May 05, 2015
May 04, 2015
May 03, 2015
Supreme Court Examines “Supervisor” Definition In Bias Suits
On Monday, the U.S. Supreme Court heard oral arguments regarding the definition of a “supervisor” as it relates to an employer’s vicarious liability under Title VII of the Civil Rights Act of 1964. In Vance v. Ball State University, the Court pressed both sides to explain what the impact would be should it expand the “supervisor” definition under Faragher v. City of Boca Raton, 524 U.S. 775 (1998), and Burlington Industries, Inc. v. Ellerth, 524 U.S. 742 (1998) should the Court choose to expand the “supervisor” definition. A copy of the hearing transcript is here.
Currently, under certain circumstances, an employer can be vicariously and strictly liable for workplace harassment of, and discriminatory conduct directed toward, subordinate employees by “Supervisors.” However, under Faragher and Ellerth, an employer is vicariously liable for harassment or discrimination inflicted by employees' co-workers only if the complaining employee can prove that the employer was negligent in either discovering or remedying the offending conduct. The Vance Court will decide whether the “supervisor” definition (a) includes only those management-level employees whom the employer vests with authority to direct and oversee other employees' daily work; or (b) is limited to those management-level employees who have the power to "hire, fire, demote, promote, transfer, or discipline" their victim.
At oral arguments, both sides urged the Court to adopt a standard similar to the standard utilized by Second Circuit or the U.S. Equal Employment Opportunity Commission, both of which consider employees with the authority to direct the alleged victim’s daily work activities to be supervisors. The Seventh Circuit’s definition, as rendered in Vance, requires an employee to have the power to hire, fire, demote, promote, transfer, or disciplined an alleged victim to be deemed a supervisor.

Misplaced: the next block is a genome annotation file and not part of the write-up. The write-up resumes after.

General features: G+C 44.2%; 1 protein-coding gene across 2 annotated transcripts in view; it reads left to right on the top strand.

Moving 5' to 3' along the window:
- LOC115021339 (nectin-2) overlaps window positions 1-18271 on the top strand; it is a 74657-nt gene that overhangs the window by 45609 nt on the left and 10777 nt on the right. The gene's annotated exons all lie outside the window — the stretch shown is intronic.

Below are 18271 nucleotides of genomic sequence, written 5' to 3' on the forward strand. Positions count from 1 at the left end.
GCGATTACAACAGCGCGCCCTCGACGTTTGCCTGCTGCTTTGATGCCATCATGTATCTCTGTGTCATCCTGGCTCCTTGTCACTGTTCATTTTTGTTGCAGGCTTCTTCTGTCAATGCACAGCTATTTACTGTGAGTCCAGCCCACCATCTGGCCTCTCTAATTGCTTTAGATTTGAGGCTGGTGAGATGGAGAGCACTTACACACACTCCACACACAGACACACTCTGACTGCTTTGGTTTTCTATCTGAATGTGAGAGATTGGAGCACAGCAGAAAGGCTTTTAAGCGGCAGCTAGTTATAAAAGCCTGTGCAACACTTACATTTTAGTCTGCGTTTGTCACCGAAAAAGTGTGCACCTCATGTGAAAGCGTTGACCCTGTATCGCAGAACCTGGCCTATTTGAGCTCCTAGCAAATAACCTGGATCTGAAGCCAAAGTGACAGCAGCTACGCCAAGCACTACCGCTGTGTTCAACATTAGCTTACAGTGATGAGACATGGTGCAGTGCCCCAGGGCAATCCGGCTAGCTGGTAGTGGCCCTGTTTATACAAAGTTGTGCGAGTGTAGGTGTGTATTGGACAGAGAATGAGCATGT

Interestingly, Justices Scalia and Alito appeared disappointed that both sides argued against the Seventh Circuit’s definition in Vance, claiming it to be overly broad and failing to include certain employees who should be considered supervisors. Instead, the difference between the parties’ arguments centered on whether remand was warranted. Ms. Vance’s counsel asserted that further discovery would be necessary if the Court announced a new definition for who is considered a supervisor. In comparison, counsel for Ball State University argued that the Court should announce the new definition and still affirm the Seventh Circuit’s decision since it did not change whether the individual at the center of the controversy was a “supervisor.” Counsel for Ball State explained that person served solely as a conduit for other supervisor’s work assignments to Ms. Vance.